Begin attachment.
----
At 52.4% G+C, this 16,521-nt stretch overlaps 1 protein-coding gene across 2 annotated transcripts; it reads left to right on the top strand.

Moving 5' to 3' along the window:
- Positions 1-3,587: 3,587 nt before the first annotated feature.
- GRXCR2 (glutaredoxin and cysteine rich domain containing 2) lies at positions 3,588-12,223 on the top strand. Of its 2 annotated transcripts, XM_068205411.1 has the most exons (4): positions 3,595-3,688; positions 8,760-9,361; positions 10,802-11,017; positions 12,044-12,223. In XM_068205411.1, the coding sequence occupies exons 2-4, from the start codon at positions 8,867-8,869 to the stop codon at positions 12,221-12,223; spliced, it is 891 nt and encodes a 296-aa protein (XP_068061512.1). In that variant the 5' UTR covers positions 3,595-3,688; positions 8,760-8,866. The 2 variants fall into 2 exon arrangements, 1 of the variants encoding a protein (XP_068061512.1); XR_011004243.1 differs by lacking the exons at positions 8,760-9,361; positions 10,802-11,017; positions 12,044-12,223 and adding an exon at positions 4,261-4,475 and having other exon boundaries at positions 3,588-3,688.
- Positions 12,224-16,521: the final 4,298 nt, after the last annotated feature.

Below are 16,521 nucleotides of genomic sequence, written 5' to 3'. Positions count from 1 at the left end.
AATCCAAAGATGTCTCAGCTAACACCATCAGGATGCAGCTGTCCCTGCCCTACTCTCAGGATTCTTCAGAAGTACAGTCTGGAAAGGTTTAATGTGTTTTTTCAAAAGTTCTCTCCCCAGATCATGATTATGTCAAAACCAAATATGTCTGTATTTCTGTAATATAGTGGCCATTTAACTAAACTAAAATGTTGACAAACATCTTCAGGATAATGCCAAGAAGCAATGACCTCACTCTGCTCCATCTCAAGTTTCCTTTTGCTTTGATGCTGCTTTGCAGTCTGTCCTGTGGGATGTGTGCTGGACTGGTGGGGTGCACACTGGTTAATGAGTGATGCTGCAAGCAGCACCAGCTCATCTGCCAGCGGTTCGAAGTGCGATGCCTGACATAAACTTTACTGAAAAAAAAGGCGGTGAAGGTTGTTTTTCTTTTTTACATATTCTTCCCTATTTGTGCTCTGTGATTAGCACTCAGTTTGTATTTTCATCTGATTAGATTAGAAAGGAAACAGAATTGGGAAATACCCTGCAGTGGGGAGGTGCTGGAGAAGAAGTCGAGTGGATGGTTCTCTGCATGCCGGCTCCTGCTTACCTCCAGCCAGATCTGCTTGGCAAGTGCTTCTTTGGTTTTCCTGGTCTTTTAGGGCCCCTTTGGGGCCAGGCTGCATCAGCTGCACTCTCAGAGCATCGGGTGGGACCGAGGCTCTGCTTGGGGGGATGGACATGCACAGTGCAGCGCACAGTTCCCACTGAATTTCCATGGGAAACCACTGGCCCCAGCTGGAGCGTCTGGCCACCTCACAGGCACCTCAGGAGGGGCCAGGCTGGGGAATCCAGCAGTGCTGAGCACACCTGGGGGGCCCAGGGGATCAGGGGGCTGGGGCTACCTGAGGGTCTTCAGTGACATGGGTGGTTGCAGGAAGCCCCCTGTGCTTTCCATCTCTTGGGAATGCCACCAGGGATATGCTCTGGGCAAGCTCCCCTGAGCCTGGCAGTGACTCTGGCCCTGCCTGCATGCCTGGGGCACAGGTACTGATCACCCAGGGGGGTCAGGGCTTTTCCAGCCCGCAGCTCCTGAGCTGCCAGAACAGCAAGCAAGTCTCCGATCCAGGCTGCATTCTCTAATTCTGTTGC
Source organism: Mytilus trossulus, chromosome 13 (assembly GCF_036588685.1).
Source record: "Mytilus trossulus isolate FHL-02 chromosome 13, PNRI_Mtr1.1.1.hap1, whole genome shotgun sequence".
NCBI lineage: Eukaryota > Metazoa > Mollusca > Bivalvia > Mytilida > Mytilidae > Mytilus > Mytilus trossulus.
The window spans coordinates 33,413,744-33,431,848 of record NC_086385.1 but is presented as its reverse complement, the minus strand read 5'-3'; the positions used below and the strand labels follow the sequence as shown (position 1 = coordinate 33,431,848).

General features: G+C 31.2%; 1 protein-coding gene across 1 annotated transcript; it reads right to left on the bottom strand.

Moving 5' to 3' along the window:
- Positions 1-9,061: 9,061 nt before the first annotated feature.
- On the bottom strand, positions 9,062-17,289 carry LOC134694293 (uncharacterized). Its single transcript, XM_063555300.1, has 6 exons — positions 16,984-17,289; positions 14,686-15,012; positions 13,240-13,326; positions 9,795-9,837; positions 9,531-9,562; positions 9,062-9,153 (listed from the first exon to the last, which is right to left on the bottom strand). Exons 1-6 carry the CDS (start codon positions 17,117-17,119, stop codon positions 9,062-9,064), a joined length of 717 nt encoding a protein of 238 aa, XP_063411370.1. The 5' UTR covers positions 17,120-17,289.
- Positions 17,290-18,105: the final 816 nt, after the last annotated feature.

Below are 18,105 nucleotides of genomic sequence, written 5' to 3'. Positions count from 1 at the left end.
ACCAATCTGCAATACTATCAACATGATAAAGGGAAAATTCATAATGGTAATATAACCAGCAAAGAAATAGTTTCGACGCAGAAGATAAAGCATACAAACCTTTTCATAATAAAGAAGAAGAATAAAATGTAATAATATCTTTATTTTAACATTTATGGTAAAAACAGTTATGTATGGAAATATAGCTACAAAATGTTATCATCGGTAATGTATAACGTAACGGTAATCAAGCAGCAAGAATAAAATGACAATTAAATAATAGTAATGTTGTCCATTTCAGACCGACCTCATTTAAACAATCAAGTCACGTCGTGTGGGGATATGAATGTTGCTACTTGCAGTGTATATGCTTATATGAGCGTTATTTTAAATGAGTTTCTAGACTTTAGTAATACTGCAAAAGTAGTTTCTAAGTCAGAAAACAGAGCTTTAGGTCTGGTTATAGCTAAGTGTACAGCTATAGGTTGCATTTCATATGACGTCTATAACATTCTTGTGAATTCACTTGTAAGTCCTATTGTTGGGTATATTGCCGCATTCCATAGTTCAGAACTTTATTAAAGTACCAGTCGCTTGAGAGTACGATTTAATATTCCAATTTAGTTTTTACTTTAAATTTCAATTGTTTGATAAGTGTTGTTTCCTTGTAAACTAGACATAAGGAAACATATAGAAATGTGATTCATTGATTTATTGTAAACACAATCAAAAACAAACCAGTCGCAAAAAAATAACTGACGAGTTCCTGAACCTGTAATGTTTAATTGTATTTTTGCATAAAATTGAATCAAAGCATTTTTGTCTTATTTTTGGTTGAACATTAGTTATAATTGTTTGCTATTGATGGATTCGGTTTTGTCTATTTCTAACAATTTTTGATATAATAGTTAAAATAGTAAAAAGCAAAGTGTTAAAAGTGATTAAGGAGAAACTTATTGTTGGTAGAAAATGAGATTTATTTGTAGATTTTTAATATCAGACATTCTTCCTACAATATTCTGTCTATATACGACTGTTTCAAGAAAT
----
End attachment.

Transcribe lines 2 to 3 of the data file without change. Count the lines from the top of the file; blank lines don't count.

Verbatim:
Moving 5' to 3' along the window:
- Positions 1-3,587: 3,587 nt before the first annotated feature.